Parti Démocratique de Guinée: Reform and Repression

Victor D. Du Bois
The Rise of an Opposition to Sékou Touré
“Part I: Reform and Repression by the Parti Démocratique de Guinée”
American Universities Field Staff Reports. West Africa Series
Vol. IX No. l, (Guinea), March 1966, pp.1-10

Victor David Du Bois (1932-1983)
Victor David Du Bois (1932-1983)

By the fall of 1964 the economic situation in Guinea had become alarming. President Sékou Touré was convinced that drastic reform was imperative; and, accordingly, on November 8, before a meeting of the Conseil National de la Revolution (C.N.R.), a group consisting of Guinea’s top political and military leaders, Touré announced the loi-cadre , or legal framework, which would form the basis for reforms affecting the economic and political life of the country. Sékou Touré, consistent with his former practice, blamed his country’s plight on subversive agents:

« … Among the enemies of our people and the African people, and on the side of imperialism, colonialism, and neocolonialism, are feudal [-minded] Guineans, opportunists, and persons corrupt in their attitude and in their comportment.
Enemies from abroad join those from within to smother the Guinean economy and engender popular discontent in order to substitute for democracy the reign of money, racism, and irresponsibility… 1 »

Playing on the word “No” for which he had become famous since leading his country in 1958 to reject member ship in the French Community, Touré sought to rekindle the revolutionary zeal among his people:

« … We resolutely say No!
No to the enemies of our people!
No to the stranglers of our liberty!
No to the false militants who wish to deal a blow to
the regime by counting on the lack of revolutionary
vigilance of the laboring masses!

Corruption must cease!
Opportunism must disappear!
Irresponsibility must be fought and eliminated!
[The spirit of] bureaucracy and scorn of the people
must be extirpated from everyone’s comportment!

Tribalism, dishonesty, and calumny must be made
to lead their unworthy authors into the shadows of
[our] prisons so that the sunlight of the progress of
our laboring masses may extend itself … 2 »

The President then elaborated twelve points which, he said, would
henceforth constitute the breviary of every sincere militant in the revolutionary movement. The twelve points of the loi-cadre in reality were not so much a clear guide to action as a hodgepodge of hoped-for goals, ill-defined policy decisions, and crudely veiled threats. These fell into two general categories: those concerned with the economic life of the country and those concerned with its political life.

President Touré listed the twelve points as follows 3:

  1. To combat illegal traffic and provide a decent existence for everyone:
    1. by assuring the systematic and equitable distribution of all goods among the twentynine administrative regions of the country
    2. by limiting the number of merchants allowed to operate in each region
    3. by making it a crime to sell or purchase goods in any but an authorized place of business
    4. by providing the death penalty for smuggling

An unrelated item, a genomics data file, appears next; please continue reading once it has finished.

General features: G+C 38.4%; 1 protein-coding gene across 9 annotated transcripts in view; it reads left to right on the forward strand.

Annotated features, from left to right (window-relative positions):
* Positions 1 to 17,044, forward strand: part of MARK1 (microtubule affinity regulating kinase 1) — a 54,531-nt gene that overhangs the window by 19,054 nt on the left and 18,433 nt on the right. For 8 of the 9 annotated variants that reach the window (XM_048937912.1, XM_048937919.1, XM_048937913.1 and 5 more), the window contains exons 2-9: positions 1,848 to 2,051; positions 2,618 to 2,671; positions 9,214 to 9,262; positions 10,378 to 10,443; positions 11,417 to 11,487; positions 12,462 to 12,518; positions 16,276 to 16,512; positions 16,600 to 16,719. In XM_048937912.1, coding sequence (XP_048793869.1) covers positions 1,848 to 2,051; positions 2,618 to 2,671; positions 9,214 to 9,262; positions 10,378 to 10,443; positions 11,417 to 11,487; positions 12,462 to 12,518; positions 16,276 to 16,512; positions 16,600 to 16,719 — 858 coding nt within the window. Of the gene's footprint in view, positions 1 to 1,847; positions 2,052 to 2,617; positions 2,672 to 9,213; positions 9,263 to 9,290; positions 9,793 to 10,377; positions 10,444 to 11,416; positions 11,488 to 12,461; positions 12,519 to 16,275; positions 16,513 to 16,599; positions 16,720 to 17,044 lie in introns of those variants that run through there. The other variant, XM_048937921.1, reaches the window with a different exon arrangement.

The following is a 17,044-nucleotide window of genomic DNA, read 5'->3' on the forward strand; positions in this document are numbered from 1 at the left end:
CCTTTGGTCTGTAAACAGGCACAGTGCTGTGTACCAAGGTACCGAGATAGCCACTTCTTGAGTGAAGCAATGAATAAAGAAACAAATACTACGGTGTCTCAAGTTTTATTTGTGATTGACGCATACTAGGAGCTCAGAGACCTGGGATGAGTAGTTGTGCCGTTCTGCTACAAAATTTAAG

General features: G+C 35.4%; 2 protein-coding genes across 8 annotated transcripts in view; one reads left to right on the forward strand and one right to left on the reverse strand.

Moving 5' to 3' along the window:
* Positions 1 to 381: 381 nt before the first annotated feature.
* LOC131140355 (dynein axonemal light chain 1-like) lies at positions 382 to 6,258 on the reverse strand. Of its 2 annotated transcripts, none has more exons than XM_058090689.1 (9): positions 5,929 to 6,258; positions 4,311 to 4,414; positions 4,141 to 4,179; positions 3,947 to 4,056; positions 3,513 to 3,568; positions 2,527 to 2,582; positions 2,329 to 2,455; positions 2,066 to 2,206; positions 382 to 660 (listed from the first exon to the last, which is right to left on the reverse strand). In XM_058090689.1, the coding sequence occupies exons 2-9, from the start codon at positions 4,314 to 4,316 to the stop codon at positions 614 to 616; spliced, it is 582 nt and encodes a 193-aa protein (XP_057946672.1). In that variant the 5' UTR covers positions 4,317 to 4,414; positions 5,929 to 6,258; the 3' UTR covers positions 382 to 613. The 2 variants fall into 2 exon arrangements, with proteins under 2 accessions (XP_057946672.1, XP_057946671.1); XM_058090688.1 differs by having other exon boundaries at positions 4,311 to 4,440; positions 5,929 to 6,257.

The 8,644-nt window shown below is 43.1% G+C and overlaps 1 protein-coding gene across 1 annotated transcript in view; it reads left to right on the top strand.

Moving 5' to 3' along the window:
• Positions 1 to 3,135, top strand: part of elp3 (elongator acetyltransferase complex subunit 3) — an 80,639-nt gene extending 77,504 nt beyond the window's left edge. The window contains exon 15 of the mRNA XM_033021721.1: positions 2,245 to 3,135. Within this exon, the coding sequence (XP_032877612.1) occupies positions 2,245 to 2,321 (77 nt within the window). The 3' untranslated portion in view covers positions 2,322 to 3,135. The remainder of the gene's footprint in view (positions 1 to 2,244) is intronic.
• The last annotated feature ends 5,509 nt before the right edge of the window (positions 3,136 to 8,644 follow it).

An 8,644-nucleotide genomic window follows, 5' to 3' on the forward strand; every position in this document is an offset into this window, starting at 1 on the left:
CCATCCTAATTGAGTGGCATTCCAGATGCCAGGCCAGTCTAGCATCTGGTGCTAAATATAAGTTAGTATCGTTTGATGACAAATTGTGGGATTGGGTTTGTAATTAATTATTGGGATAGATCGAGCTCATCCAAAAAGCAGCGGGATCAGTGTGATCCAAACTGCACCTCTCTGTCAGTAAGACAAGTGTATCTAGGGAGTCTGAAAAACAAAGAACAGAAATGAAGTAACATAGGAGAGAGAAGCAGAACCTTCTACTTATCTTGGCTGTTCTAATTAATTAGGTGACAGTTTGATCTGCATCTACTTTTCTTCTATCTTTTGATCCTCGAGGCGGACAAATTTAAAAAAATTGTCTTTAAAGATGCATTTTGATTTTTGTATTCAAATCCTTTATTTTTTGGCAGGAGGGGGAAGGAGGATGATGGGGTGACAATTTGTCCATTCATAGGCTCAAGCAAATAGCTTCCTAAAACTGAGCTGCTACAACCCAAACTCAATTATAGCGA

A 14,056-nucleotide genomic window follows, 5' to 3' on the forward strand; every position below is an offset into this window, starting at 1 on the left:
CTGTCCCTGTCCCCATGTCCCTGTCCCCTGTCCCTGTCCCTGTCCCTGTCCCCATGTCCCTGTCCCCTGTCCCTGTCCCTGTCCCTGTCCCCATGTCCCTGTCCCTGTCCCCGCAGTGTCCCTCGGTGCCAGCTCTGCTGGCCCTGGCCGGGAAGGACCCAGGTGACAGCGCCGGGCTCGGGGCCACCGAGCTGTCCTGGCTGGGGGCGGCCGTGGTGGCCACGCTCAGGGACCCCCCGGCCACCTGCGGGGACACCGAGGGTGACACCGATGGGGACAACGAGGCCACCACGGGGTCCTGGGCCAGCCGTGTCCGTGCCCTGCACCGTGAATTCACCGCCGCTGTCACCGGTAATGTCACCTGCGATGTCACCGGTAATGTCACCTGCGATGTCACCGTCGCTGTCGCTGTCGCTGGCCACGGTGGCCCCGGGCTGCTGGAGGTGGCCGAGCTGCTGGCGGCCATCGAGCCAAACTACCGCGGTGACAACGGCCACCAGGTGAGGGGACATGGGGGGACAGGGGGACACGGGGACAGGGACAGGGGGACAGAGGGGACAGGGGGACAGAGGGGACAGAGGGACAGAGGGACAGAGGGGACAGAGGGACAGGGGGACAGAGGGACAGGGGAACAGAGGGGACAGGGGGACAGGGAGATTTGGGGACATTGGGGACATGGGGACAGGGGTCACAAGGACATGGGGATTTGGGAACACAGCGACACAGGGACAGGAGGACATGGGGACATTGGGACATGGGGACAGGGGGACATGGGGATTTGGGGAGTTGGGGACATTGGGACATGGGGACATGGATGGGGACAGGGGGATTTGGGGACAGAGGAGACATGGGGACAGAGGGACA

5. by reserving exclusively for state-controlled enterprises the right to engage in external commerce.
  2. The invalidation of all import and export licenses currently held by private merchants and the reassertion of state control over all external trade operations.
  3. The suppression of private exploitation of diamonds and the transfer of the marketing operations of the diamond industry to the Central Bank of the Republic.
  4. The creation of a commission for the surveillance and control of rented housing.
  5. The obligation of all per sons benefiting from government housing loans to occupy the premises of these properties until such time as the loans incurred were settled. Failure to comply would invoke the nationalization of the property in question.
  6. The creation of a commission de verification des biens, empowered to investigate the personal assets of any and all Guinean citizens, especially those assets acquired since independence by the country’s political and administrative leaders.
  7. To make trafficking in Guinean francs and the fraudulent importing or exporting of goods punishable by imprisonment (fifteen to twenty years) and confiscation of all personal property.
  8. To declare any act of racism or declaration of a subversive nature in any form whatever destined to undermine the Guinean state, its government, or its party a crime punishable by five
    years imprisonment.
  9. To reform the pre sent make-up of the Parti Démocratique de Guinée:
    1. by limiting base committees to one per neighborhood; sections to one per arrondissement, and federations to one per region
    2. by creating a “unity of production” through one committee per factory, service enterprise, or professional department; and
    3. by consolidating all base committees and sections operating in a given region.
  10. To revise the criteria for P.D.G. membership:
    (a) by limiting member ship to people over eighteen years of age
    (b) by excluding from the party’s ranks any person engaged in private commerce or judged guilty since 1958 of theft, fraud, abuse of confidence, subversion, or racism
    {c) by abolishing the special youth and women’s committees and reorganizing them at the section and federation levels; and
    (d) by renewing party leader ship in the Conakry Region with elections throughout the month of December 1964.
  11. To threaten civil servants and other administrative officials with dismissal if they failed to live up to the comportment expected of them as militants of the party.
  12. To hold a special session of the C.N.R . on November 19, 1964, to promulgate new laws implementing the measures of November 8th.

The aims of the reforms, then, were to correct abuses in the commercial sector; to bring some immediate and tangible benefits to the people by lowering the cost of living; to wipe out government corruption; to bring the functionaries into line by eliminating their growing tendency to criticize the regime; and, finally, to reform the P.D.G. itself by purging it of undesirables and tightening its membership requirements.